Introduction to which they must adhere to. Since each

Introduction

Clinical trials are
research based studies that  are
performed to determine whether a drug, device, or medical procedure (depending
on the stage of the study) is safe and effective. A complete set of trials that
would include all phases may cost hundreds of millions of dollars which is
usually paid for by a sponsor such as a government agency or a for-profit
company. Increasingly, clinical trial activities are contracted out to service
providers such as an academic medical center (AMC),
a contract research organization (CRO), or a physician’s practice and this outsourcing
requires negotiation and execution of CTAs.  Therefore, a clinical trial
agreement (CTA) is required between the sponsor and the organization to conduct
the clinical trial. This article will examine several critical points to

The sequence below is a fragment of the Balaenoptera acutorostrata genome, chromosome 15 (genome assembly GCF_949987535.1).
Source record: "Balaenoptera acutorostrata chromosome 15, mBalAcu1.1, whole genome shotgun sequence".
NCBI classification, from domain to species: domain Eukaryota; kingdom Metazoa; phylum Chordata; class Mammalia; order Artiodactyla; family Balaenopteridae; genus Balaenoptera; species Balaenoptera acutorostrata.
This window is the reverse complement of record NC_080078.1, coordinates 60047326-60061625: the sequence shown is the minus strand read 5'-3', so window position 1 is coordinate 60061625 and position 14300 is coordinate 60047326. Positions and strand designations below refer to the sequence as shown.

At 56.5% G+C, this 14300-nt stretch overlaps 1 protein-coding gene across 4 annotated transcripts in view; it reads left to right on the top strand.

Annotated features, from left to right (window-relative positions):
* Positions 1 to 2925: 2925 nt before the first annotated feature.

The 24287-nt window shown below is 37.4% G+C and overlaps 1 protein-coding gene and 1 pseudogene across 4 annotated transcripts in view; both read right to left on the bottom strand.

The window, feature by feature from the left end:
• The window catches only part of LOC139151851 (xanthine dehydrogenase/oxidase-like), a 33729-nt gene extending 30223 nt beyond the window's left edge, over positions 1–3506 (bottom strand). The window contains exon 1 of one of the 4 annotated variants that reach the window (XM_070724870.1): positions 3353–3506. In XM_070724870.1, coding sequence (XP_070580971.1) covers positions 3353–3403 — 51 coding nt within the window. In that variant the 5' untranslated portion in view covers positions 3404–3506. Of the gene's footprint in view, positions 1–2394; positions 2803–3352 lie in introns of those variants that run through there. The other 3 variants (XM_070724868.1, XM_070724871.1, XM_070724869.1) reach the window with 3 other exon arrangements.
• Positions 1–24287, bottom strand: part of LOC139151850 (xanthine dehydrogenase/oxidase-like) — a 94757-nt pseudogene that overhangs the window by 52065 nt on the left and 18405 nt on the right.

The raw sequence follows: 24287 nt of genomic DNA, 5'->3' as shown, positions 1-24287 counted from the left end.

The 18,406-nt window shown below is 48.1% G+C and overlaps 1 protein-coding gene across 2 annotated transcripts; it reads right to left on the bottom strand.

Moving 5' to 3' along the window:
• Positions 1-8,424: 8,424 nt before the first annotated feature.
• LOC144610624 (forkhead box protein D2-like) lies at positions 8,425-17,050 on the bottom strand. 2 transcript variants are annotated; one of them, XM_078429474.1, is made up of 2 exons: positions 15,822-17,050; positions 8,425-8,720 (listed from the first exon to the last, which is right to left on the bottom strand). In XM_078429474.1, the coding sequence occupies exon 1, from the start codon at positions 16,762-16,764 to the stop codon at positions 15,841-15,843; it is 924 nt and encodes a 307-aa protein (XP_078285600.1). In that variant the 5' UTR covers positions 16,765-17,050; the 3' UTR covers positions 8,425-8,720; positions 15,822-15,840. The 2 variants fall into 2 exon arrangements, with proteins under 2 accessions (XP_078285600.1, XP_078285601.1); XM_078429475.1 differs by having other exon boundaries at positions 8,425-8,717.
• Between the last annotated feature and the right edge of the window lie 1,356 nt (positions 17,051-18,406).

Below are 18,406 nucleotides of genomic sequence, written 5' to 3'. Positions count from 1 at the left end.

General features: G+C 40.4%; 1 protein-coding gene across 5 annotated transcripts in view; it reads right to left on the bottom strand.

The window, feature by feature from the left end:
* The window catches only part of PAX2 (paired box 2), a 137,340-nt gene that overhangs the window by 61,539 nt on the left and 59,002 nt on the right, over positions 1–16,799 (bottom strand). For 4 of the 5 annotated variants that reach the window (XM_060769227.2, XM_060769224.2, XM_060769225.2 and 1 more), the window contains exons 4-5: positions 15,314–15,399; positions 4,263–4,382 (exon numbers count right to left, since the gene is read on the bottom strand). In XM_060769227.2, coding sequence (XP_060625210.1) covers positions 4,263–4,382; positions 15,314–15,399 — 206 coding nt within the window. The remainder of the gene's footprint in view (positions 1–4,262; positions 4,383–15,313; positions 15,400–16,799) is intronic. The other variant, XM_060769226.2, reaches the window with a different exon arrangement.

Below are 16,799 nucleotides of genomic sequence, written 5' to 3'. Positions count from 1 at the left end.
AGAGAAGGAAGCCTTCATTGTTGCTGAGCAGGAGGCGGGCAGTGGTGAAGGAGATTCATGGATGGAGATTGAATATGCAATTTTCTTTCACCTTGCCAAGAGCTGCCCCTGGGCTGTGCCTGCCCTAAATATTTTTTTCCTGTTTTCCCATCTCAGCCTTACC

consider when drafting and negotiating a CTA from the perspective of an AMC.

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It is important to
note that a CTA is essentially a document 
that  governs the relationship
between the sponsor that may be providing the study drug or device, the
financial support, and proprietary information and the organization that will
conduct the trial, providing result, or further intellectual property. The CTA
is crucial because it sets forth each party’s responsibilities with respect to
the conduct of the study and identifies the deliverables. Thus, substantial
time and effort may be necessary to draft and negotiate these types of
agreements.

When drafting and
negotiating a CTA, it is vital that the parties have an in depth knowledge of
the relevant laws and regulations which may impose additional requirements upon
them, but may not be stipulated verbatim in the CTA. Furthermore, parties need